Archive for August, 2010

August 23, 2010

Warning: addictive!

There are so many wonderful blogs out there. I read most of them because I like to have a chance to confront with people whom I share a passion with – food. After a while you get the feeling you know them, even if all the direct contact you have had is maybe an email exchange.

Many blogs are also a constant source of inspiration for cooking, of course: this is why I started reading food blogs in the first place. Maybe the author has a different background than mine, and is familiar with ingredients or techniques I am not. There is so much I have learned this way, new ingredients I have explored, new combinations, new cookbooks. In many cases, the author is also an inspiring chef.

For other blogs, the main reason for reading them is  just the constant aesthetical bliss. They are beautiful. The author is a really talented designer, photographer or writer, and more often than not, all these things together. I tend to fall into Stendhal syndrome mode then, and just gorge on the pictures and read the writing as if it were the latest chapter of my favourite book. I am so totally captivated, I just forget sometimes we are talking about food, in the end. I know, how is it ever possible!? forgetting about food?

However this did happen, with one of my favourite blogs. What did I miss! Luckily, I recently remembered there are recipes on it as well. I am sure you are all already familiar with La Tartine Gourmande by Bea, and I do hope you did not make my mistake.

August 17, 2010

End of summer?

Peach Gratin Cake

Two days ago it was Ferragosto. Which maybe does not mean much to you if you were born north of the Alps. If you are Italian, though, you know that 15th of August makes Christmas look like a pale imitation of a holiday. Someone might be working on Christmas: for sure some women are, preparing lunch for 20 members of the family on average. Ferragosto is a Catholic holiday as well, but it feels quite pagan. Everyone, literally, goes to the beach or to the mountains, everyone is on holiday, and apart from the very touristic destinations, you won’t find anything open. Every family will pack food prepared the day before, drive through traffic jams, and queue patiently for their little piece of lawn in the sun, to have a picnic. Fighting is traditional, and helped by heat and overcrowding. Also, the tradition requires politicians to make the silliest declaration of the year, knowing that the news, apart from the traffic jams, would otherwise be really empty. It is the apex of summer.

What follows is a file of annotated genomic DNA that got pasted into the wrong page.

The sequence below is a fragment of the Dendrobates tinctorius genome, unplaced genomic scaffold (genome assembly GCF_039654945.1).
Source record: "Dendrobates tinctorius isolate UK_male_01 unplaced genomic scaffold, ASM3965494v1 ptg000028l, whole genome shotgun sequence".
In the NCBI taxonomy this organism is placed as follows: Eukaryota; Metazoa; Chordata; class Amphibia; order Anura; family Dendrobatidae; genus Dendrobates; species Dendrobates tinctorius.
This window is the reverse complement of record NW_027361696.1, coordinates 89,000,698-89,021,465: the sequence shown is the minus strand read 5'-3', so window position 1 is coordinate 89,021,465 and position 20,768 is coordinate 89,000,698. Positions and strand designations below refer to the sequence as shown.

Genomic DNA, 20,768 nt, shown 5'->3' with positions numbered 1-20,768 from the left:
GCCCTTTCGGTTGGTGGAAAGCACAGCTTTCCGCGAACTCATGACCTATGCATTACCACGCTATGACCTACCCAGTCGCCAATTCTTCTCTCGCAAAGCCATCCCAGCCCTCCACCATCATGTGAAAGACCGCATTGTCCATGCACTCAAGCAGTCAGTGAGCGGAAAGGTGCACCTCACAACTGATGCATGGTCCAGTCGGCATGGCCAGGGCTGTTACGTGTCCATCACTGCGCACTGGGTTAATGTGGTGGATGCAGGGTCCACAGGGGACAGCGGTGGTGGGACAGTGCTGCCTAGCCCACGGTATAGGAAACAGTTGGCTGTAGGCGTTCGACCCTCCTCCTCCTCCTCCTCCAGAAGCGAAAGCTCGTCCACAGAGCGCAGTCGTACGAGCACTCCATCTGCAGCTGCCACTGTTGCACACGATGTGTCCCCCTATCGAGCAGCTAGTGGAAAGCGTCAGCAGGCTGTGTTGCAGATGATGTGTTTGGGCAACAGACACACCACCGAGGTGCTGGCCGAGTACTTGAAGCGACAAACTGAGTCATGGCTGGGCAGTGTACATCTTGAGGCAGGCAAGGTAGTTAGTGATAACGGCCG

When I moved abroad and I discovered that it is actually allowed by natural laws to work on that day, I must admin I had a major cultural shock. It took me a while to recover, and a few years of making it to the office in the fog, or under a persistent rain, to really come to terms with the idea. For some reason the weather appears to be quite often awful on that day. This year, it was raining the whole day, with no breaks. It has not stopped yet, and  it really looks like summer is already over. But! I won’t despair – not yet. The farmer market is still exciting, I still buy much more than I can carry, let alone eat, and new varieties of fruits and vegs are still appearing every week.

August 15, 2010

Gazpacho quest

Roasted tomatoes
It is summer. Few food items are relegated to the hot weather for me. One of them is not ice cream. One of them is indeed gazpacho.

I fell in love with it on my first holiday in Madrid, Spain. I was so lucky to spend two whole weeks at a friend’s home with her family.  The most detailed memories I have (it was a long time ago.. ohmy. Don’t make me count the years) are of food: cold horchata  soon after arriving, which I did not like that much, but was great for recovering from the heat;  falling in love with the street food (my favourite ever: bocadillo de calamares, a crunchy baguette filled with fried squids); and starting every dinner with a glass of gazpacho, cold from the fridge. Sour, refreshing, nutritious, and as heavy as hell. This little beauty can include anything from raw garlic and onions, to a more than generous amount of vinegar and olive oil. And I am one of those who never had problems with raw peppers or cucumbers… Not that I disliked the final result, mind, and I actually tolerate raw flavours much more now than then.

August 11, 2010

Off the Silk Road

Feta, chicken and potato kebab

Thanks to Melissa, I found out the Silk Road Gourmet. The  blog is beautifully written and extremely informative, and a peak into the recipe’s list convinced me I needed to own the cookbook as well.  I found the layout by countries very interesting, because I could quite easily find out that some of the spices and flavours combinations are very distinctive for a country’s tastes, even though many of the ingredients are common. 

August 7, 2010

What’s in a name?

My caffettieraThis blog has recently turned one. I had decided to give in to a tacky celebration, just because this is something I traditionally don’t do in ‘real’ life, and a tiny side of myself is still the 13-years old girl wanting to throw the hottest party in the whole school, and I am here to voice my secret wishes and aspirations, in the end. Unfortunately I am late.

Anyway I am going to celebrate somehow, and my celebration is to allow for a lengthy and probably meaningless explanation of this blog’s name.

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